Actually, new things can be added under natural selection if they do not
reduce the success so much as to be selected against; they do not have to
provide benefit. Sequences can therefore be built up through some
suboptimal intermediates. Also, pieces of the sequences may be good for
something. Alice Fulton (in a discussion on the Science and Christianity
list on Behe's book) mentioned that the citric acid cycle is not present in
cyanobacteria. However, all but one of the enzymes in it are present in
one of two "half-cycles", and the missing enzyme is quite similar to an
enzyme associated with one of the half-cycles.
It may be possible to add many pieces at once through gene
duplication events. For example, the translation of RNA into protein is a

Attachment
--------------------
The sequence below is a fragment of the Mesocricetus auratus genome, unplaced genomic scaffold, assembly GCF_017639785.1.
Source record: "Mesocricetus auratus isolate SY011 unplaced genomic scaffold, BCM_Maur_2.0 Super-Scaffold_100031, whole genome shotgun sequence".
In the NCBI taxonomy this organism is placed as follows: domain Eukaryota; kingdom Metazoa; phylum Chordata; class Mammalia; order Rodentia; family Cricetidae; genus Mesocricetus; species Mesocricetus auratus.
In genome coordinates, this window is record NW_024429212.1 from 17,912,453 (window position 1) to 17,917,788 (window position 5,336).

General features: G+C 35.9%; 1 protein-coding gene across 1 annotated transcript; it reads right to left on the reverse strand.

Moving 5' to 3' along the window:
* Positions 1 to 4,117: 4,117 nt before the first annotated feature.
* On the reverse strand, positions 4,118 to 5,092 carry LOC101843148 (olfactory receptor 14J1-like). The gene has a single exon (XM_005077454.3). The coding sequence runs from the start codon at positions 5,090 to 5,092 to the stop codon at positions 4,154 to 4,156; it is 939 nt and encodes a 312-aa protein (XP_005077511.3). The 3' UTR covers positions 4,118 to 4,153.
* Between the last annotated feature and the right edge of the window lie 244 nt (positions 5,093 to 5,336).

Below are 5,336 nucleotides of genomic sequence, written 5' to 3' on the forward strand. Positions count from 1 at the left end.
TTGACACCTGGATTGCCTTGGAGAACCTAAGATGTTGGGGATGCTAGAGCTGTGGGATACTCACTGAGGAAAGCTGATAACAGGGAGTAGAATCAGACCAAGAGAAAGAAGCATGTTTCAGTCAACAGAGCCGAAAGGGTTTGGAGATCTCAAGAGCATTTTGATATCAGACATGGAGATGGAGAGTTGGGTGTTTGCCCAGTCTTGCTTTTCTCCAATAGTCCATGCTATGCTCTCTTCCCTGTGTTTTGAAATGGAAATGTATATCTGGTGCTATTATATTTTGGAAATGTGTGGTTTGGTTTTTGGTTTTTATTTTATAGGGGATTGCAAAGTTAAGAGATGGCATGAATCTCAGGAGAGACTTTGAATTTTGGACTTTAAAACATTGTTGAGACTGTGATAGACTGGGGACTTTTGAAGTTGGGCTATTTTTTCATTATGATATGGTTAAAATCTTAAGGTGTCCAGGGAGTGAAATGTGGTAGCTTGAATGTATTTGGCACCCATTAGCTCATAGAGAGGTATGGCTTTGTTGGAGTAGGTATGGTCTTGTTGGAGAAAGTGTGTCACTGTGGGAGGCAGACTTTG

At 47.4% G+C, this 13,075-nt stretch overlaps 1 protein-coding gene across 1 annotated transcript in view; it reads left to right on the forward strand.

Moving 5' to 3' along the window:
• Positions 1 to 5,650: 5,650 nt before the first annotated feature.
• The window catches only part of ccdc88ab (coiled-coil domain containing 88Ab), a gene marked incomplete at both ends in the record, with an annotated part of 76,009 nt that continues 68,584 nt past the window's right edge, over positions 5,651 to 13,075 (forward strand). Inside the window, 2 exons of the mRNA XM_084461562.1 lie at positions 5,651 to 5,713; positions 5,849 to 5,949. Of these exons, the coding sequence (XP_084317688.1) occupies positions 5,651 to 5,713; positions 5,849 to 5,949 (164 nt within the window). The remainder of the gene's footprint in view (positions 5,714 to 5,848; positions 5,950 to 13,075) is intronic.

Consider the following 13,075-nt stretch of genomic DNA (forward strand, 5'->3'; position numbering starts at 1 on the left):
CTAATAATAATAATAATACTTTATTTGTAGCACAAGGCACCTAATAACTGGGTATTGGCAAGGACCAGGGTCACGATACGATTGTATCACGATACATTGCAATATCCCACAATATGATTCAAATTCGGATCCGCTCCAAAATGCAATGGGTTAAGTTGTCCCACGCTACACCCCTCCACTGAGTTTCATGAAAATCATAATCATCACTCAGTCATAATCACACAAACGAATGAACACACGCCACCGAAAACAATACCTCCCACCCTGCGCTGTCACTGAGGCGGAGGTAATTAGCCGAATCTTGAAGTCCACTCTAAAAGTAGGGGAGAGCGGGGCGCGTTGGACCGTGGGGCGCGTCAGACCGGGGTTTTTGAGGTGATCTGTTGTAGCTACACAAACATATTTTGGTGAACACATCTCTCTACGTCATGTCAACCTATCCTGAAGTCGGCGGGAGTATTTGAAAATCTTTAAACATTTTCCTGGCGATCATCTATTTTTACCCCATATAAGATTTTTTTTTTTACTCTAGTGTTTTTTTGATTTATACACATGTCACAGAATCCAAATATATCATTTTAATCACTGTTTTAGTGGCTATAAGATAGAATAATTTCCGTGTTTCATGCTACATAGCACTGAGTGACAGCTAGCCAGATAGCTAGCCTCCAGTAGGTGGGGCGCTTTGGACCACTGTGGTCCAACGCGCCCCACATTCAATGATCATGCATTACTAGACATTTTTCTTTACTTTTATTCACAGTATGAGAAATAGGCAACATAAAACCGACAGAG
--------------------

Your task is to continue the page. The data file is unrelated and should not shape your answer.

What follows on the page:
very complicated system. There are specific tRNA molecules that carry each
kind of amino acid and help connect it into the forming protein. However,
many tRNAs are similar to each other and apparently arose through multiple
gene duplications before any modern lifeforms had differentiated.
Also, it is possible that modern complex systems have evolved
considerably since their assembly, concealing the evolutionary pathway.
I'm not sure how one could test to differentiate between design and lengthy
To me, the fact that everything works and is comprehensible is a
better arguement for underlying design than is looking for something not
yet explained in a naturalistic framework. As far as I can tell, God has
performed most of creation by what we would consider "natural" means, i.e.,
under the constraints He made for the day-to-day running of the universe.